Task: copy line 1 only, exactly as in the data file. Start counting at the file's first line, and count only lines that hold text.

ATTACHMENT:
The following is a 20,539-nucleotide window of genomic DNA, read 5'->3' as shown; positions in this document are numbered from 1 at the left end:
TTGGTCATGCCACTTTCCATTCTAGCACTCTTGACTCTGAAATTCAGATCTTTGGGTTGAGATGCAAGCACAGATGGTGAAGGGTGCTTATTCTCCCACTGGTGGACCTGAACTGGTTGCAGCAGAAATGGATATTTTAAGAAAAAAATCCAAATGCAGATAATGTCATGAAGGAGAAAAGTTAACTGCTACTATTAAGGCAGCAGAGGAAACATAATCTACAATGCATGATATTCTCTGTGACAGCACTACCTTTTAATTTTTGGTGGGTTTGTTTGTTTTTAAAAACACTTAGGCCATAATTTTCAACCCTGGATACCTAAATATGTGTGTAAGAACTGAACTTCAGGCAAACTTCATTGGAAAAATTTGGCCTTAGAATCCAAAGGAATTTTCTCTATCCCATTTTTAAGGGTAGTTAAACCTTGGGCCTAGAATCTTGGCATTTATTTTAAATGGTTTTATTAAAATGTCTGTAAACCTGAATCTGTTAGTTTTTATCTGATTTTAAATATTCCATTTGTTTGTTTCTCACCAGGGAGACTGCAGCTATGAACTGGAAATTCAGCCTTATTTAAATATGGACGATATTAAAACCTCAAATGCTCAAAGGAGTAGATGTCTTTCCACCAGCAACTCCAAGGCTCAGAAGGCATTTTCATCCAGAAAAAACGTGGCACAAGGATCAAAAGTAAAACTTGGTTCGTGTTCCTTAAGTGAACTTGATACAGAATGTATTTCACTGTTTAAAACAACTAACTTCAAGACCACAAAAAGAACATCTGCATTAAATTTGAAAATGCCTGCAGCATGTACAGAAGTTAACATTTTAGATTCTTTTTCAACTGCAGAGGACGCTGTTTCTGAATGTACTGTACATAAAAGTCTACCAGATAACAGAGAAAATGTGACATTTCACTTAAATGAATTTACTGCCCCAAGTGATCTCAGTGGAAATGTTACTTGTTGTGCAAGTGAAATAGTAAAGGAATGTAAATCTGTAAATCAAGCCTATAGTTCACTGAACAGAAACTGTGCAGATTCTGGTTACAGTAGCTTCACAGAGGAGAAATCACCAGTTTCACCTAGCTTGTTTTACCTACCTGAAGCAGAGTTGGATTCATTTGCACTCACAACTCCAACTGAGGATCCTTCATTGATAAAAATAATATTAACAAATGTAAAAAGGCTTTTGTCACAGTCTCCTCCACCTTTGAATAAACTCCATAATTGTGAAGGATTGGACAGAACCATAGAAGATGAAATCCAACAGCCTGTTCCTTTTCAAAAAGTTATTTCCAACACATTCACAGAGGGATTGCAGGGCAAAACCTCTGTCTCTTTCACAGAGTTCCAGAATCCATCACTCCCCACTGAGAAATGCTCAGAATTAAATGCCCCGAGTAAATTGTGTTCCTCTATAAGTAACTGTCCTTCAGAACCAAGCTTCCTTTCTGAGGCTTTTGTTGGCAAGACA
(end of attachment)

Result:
The following is a 20,539-nucleotide window of genomic DNA, read 5'->3' as shown; positions in this document are numbered from 1 at the left end: